Law Report: New guide to practice in Commercial Court: Commercial Court Practice Direction - Lord Taylor of Gosforth, Lord Chief Justice, 28 July 1994

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As the Commercial Court approached its centenary in March 1995, the third edition of the Guide to Commercial Court Practice, prepared and adopted by the Commercial Court Committee with the approval of the court's judges, set out the practice which should henceforth be followed in the court, subject to the Rules of the Supreme Court and any order made in individual cases.

Lord Taylor LCJ, who on the same day gave a separate practice direction on the Mareva (asset- freezing) injunctions and Anton Piller (search and seize) orders dealt with in section V of the Guide (see Independent, 11 August 1994), drew attention to certain other new features, including the following:

As to summonses inter partes (section VI of the Guide), it was not the practice to make 'final' orders on applications for extension of time for pleadings and so on. The judge would inquire whether the applicant for an extension had made a proper estimate of the extra time needed by taking reasonable care to ascertain and take into account all relevant factors. If satisfied that it would be just to grant the extension sought, the judge would warn the applicant that if the time proved insufficient by reason of matters which could and should have been taken into account, there was a real prospect the court might make an 'unless' order with a very short further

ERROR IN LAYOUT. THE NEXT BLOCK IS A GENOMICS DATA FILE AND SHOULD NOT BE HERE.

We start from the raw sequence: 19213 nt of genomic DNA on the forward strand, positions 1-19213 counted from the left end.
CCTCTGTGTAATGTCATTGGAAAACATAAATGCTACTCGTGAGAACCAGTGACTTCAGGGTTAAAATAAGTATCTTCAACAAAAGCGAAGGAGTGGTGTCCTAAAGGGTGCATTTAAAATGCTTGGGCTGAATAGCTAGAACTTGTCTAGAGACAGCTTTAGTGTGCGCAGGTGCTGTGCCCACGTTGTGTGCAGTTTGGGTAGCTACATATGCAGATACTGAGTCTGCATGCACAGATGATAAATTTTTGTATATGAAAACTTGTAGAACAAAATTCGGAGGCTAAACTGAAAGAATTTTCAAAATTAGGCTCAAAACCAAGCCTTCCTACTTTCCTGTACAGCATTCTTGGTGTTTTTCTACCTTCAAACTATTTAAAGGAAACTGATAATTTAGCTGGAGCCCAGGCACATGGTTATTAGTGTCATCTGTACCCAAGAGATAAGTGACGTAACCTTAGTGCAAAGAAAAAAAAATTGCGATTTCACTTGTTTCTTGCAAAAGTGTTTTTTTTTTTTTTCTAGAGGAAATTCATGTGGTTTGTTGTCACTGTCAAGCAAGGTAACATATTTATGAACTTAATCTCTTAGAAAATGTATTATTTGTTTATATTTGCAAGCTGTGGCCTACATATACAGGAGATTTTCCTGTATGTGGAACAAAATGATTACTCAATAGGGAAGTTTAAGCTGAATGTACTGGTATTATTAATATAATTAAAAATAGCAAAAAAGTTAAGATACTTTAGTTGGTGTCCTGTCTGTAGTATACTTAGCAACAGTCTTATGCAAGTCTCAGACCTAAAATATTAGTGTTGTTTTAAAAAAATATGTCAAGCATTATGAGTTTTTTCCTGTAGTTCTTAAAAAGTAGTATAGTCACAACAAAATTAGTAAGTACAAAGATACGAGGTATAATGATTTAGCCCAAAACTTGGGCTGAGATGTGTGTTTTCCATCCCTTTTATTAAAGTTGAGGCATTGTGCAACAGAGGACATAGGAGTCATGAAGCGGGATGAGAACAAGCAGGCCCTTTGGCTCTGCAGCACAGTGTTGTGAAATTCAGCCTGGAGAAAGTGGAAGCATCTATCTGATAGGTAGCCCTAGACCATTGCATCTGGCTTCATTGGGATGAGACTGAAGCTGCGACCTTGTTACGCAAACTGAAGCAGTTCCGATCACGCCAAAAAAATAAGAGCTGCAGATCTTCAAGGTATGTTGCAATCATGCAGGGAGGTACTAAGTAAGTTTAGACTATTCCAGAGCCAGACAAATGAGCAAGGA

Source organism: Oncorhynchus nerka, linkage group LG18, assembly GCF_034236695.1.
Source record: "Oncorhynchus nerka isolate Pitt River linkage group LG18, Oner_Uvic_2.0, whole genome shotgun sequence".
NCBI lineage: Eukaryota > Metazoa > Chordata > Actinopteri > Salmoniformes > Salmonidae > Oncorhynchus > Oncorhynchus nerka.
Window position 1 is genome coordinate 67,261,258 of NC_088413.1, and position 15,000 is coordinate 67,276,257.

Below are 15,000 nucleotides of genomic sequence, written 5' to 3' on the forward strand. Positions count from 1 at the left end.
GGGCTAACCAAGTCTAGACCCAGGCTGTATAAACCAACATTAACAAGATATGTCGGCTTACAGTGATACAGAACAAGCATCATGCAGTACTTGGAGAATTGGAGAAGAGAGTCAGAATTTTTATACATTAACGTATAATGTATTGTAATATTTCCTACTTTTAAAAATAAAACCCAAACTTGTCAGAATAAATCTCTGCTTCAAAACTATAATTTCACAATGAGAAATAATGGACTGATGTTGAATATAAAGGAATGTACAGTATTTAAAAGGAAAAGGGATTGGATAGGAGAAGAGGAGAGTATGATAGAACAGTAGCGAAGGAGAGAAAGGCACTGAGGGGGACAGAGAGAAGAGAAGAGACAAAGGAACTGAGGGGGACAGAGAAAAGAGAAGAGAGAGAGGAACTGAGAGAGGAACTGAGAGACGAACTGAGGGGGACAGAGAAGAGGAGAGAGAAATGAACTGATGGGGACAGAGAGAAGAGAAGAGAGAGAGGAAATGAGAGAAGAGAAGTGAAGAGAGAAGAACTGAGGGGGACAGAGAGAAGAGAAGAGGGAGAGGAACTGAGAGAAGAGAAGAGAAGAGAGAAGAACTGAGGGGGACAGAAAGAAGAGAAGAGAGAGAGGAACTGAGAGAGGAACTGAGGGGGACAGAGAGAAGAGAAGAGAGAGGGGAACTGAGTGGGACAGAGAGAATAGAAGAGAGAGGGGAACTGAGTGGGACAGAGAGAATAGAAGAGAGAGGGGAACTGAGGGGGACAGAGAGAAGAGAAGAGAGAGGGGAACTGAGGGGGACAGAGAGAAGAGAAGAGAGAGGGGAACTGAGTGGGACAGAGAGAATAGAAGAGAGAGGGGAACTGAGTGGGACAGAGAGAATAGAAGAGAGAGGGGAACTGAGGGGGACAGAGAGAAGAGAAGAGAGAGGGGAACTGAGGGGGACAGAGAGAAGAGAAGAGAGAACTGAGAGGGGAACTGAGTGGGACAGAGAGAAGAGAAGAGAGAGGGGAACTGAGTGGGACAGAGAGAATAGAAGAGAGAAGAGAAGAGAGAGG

As to amendment of pleadings (section X), while it was still possible to use colour-coding to distinguish between successive amendments, the new scheme introduced in 1992 for achieving the same object without colours, so ordinary word processors and photocopiers could be used to print and duplicate documents, had now received general acceptance and should, wherever possible, be used in the interests of clarity and to save costs.

As to summonses for directions (section XII), the court required parties in all cases to be represented at the hearing by representatives with detailed knowledge of the actions and the issues. Experience showed there was much to be gained, even in the simplest cases, from having all parties represented so any point raised by the court could be dealt with there and then. An informed dialogue between the judge and the parties' representatives was an important feature of the court's practice. The judge played a proactive role on the summons for directions, discussing in detail with the parties how best to manage the litigation up to and during the trial.

As to the trial itself (section XX), if any party objected to the judge reading any material in advance of the trial, this and the grounds of the objection should be clearly stated in a letter accompanying the bundles and in the skeleton arguments. In particular, consideration should be given to whether there was any objection or reservation to the judge pre-reading the witness statements. In the absence of objection or reservation, the judge would be free to read documents and statements in advance.

As to alternative dispute resolution (section XXI), attention was drawn to the Practice Statement dated 10 December 1993: see Appendix I. Appendix IV (information on the summons for directions) and appendix VI (pre- trial check-list) had been amended to include additional questions to ensure legal advisers in all cases considered with their clients and the other parties the possibility of resolving the dispute or particular issues by mediation, conciliation or otherwise.